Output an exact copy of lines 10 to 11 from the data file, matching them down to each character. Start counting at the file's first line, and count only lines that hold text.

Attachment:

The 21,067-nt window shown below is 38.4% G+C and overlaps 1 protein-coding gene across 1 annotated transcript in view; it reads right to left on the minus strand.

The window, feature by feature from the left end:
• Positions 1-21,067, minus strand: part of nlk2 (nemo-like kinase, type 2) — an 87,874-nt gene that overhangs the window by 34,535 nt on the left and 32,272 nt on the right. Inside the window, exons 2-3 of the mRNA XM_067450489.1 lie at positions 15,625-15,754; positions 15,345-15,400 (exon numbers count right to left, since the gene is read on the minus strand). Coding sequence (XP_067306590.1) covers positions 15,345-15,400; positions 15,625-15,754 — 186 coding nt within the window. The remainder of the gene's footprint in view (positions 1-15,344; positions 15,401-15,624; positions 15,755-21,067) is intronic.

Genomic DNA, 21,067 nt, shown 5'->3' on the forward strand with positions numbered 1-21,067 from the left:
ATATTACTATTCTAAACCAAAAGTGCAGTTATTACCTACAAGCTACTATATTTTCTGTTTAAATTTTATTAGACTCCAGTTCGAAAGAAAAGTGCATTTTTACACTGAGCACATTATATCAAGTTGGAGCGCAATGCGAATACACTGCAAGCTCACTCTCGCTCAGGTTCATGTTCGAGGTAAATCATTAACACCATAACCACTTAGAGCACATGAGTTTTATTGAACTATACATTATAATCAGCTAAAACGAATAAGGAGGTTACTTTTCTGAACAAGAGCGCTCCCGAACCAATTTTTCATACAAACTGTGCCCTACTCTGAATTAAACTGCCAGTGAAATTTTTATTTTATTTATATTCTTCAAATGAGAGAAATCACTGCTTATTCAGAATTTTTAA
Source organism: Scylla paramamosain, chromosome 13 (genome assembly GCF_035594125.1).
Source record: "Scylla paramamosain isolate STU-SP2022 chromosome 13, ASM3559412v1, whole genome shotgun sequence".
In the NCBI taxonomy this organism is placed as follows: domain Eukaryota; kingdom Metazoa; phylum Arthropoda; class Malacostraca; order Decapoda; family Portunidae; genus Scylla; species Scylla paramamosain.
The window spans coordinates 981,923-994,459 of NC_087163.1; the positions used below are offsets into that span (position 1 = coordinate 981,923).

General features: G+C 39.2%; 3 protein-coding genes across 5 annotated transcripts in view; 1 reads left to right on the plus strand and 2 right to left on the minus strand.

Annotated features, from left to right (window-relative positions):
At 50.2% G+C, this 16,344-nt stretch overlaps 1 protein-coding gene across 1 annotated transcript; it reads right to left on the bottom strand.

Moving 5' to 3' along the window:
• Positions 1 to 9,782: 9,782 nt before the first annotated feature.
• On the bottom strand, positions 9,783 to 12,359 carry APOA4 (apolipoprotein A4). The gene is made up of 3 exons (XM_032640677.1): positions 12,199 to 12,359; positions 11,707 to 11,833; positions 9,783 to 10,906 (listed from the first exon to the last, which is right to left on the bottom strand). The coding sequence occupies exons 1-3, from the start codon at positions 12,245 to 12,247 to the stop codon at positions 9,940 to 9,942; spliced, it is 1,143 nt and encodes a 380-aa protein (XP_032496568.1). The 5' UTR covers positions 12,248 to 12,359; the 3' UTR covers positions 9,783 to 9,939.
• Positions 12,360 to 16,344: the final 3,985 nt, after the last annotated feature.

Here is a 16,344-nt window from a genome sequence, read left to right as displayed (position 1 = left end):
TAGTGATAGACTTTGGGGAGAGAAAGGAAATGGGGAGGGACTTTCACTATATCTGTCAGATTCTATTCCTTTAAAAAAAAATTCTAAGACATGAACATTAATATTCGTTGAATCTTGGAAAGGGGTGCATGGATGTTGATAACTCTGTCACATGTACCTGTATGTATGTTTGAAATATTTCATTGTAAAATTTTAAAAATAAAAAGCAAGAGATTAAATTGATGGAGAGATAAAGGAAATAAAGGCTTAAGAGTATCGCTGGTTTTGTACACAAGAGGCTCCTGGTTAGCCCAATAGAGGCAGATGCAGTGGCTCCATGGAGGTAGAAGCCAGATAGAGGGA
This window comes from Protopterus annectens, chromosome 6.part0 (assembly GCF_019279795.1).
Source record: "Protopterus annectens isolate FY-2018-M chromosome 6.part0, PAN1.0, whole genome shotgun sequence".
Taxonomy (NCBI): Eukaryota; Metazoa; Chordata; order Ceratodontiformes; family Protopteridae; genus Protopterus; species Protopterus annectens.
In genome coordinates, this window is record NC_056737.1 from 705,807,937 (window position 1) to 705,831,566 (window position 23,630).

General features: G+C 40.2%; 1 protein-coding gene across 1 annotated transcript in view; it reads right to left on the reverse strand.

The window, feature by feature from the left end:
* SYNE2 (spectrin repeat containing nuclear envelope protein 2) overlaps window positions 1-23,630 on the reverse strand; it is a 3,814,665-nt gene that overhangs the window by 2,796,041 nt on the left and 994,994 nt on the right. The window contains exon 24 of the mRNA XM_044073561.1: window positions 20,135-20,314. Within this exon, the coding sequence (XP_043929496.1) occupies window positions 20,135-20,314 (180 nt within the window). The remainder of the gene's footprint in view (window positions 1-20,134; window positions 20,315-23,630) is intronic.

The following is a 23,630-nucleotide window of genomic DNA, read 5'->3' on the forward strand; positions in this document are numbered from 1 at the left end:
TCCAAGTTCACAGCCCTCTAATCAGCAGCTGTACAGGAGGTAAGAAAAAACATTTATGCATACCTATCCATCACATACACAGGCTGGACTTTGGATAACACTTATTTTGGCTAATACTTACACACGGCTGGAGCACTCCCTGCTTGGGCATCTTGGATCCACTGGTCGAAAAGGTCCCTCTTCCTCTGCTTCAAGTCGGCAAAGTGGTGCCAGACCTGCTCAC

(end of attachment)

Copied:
General features: G+C 39.2%; 3 protein-coding genes across 5 annotated transcripts in view; 1 reads left to right on the plus strand and 2 right to left on the minus strand.

Annotated features, from left to right (window-relative positions):